Eugene Robinson’s email address is eugenerobinson@washpost.com.

Photo via Wikimedia Commons

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The Emerging ‘Drone’ Culture

WASHINGTON — The age of the drones has arrived. It’s not possible to uninvent these Orwellian devices, but we can — and must — restrain their use.

As instruments of war, pilotless aircraft have already become essential. The Washington Post reported last year that more than 50 countries had developed or purchased drones to use in surveillance — and that many of those nations were working to weaponize the aircraft. Deadly missiles fired from drones are among the most effective U.S. weapons against the Taliban and al-Qaeda.

There has been far too little discussion of the moral calculus involved in using flying robots as tools of assassination. At the very least, the whole thing should leave us uneasy. Collateral damage — the killing of innocents — can be minimized but not eliminated. And even if only “bad” people are killed, this isn’t war as we’ve traditionally understood it. Drone attacks are more like state-sponsored homicide.

But similar complaints were raised when tanks replaced horses on the battlefield, and nothing stopped the mechanization of war. Drones allow governments to achieve military objectives without putting the lives of soldiers, sailors and pilots at risk. Robots do not bleed and do not vote, so they will do much of the fighting for us.

The thing about drones, though, is that the technology required to deploy them is nowhere near as daunting as is needed, say, to develop nuclear weapons. As they become more commonplace in the arsenals of the world, we will surely begin seeing them used by “rogue” nations — or even by non-state actors such as terrorists and drug smugglers.

If Colombian cartels are able to build dope-smuggling submarines, when will Mexican crime lords begin sending up surveillance drones to identify unpatrolled sectors of the U.S. border? Soon, I reckon, if it’s not already happening.

So maybe — maybe — there might be a role for surveillance drones in patrolling the border. Perhaps there’s a role in search-and-rescue missions and the like.

But the idea of police departments or other agencies routinely flying drones over American cities and towns, using them to snoop on the activities of anyone deemed snoop-worthy, is repugnant. It brings out the tea party in me — or maybe that’s the spirit of the Occupy movement screaming bloody murder. Drones are a subject on which the far left and the far right can agree.

In fact, they do.

Here’s quote no. 1: “Rules must be put in place to ensure that we can enjoy the benefits of this new technology without bringing us closer to a ‘surveillance society’ in which our every move is monitored, tracked, recorded, and scrutinized by the authorities.”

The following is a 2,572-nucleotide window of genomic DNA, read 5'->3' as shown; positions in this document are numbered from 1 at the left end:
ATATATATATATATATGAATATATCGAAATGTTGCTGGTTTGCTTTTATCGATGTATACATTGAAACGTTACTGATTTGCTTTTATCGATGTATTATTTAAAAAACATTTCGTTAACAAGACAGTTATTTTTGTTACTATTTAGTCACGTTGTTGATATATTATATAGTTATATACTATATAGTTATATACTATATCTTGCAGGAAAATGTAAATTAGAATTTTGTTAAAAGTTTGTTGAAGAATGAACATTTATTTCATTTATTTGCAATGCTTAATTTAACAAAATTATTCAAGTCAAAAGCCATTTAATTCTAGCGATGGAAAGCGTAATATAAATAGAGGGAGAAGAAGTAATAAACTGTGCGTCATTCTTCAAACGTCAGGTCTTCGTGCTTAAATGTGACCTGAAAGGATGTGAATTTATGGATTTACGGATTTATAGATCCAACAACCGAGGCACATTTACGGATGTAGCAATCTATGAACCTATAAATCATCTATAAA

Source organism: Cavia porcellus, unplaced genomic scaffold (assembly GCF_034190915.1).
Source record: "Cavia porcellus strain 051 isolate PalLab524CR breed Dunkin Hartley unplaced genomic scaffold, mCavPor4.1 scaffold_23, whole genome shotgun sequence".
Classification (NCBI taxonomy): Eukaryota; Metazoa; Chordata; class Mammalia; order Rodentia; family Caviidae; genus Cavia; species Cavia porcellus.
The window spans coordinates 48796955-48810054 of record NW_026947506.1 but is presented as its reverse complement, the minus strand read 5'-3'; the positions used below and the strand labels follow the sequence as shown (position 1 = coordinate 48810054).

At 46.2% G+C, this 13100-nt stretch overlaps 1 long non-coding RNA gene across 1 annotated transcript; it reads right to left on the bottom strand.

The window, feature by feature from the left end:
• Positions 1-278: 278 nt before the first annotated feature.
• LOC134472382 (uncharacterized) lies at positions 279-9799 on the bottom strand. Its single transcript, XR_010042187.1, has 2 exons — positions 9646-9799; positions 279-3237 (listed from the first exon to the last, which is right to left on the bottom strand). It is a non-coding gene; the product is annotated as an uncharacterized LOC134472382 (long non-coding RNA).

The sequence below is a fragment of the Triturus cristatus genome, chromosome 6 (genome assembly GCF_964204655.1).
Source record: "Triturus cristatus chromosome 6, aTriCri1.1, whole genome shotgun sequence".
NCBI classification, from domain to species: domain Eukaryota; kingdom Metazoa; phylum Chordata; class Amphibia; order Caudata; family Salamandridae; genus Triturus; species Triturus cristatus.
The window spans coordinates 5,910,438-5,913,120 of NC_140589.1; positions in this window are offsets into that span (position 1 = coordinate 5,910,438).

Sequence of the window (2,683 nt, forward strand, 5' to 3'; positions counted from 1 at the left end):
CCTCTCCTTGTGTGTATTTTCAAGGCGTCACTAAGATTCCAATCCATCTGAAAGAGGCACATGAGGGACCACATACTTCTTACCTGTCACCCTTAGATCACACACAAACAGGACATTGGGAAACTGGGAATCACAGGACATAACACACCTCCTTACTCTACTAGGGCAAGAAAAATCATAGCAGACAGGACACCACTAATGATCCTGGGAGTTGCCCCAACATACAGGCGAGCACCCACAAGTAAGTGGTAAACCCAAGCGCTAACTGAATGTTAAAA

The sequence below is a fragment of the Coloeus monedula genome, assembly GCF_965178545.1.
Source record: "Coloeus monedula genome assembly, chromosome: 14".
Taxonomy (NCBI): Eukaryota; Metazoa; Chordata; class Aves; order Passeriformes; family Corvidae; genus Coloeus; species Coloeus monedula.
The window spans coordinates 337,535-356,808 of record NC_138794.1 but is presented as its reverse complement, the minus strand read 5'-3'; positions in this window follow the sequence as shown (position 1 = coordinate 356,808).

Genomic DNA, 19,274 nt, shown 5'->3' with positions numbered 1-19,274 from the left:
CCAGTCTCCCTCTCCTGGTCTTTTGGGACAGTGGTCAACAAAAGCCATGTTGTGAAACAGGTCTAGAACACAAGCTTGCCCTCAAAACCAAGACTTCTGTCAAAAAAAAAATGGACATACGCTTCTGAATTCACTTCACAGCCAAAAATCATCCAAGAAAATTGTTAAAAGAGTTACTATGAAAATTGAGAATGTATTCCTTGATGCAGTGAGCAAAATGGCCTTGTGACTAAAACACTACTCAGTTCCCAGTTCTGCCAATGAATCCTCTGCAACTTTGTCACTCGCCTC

Now quote no. 2: “Flying over our homes, farms, ranches and businesses and spying on us while we conduct our everyday lives is not an example of protecting our rights. It is an example of violating them. … When I have friends over for a barbecue, the government drone is not on the invitation list.”

The first quote is from the American Civil Liberties Union. The second is from an op-ed written by Sen. Rand Paul, R-Ky.

The Federal Aviation Administration, meanwhile, is “working to ensure the safe integration of unmanned aircraft systems” into U.S. airspace, according to an announcement in May. Dozens of federal, state and local agencies have applied for permission to operate drones; some are already doing so, although it is unclear how many robot aircraft are in use and for what purposes.

The FAA is trying to streamline the authorization process for agencies that want to fly drones. This is one case, however, in which we need more good old-fashioned bureaucratic inertia and inefficiency. That would give us time to have a much-needed debate.

Just because we can deploy fleets of surveillance drones doesn’t mean we should. Not every incremental gain in security is worth the attendant surrender of privacy and freedom.

I realize that security cameras and debit-card records already keep a pretty good record of my daily movements. I also realize that my computer usage is like a diary of what’s on my mind. Privacy isn’t what it used to be. But this doesn’t mean we have to surrender the little we have left.

The idea of robots acting as guardians of public order has become a staple of dystopian fantasy — “Terminator,” “Minority Report,” “The Matrix.” It is our duty to keep that stuff in the movies where it belongs.

Eugene Robinson’s email address is eugenerobinson@washpost.com.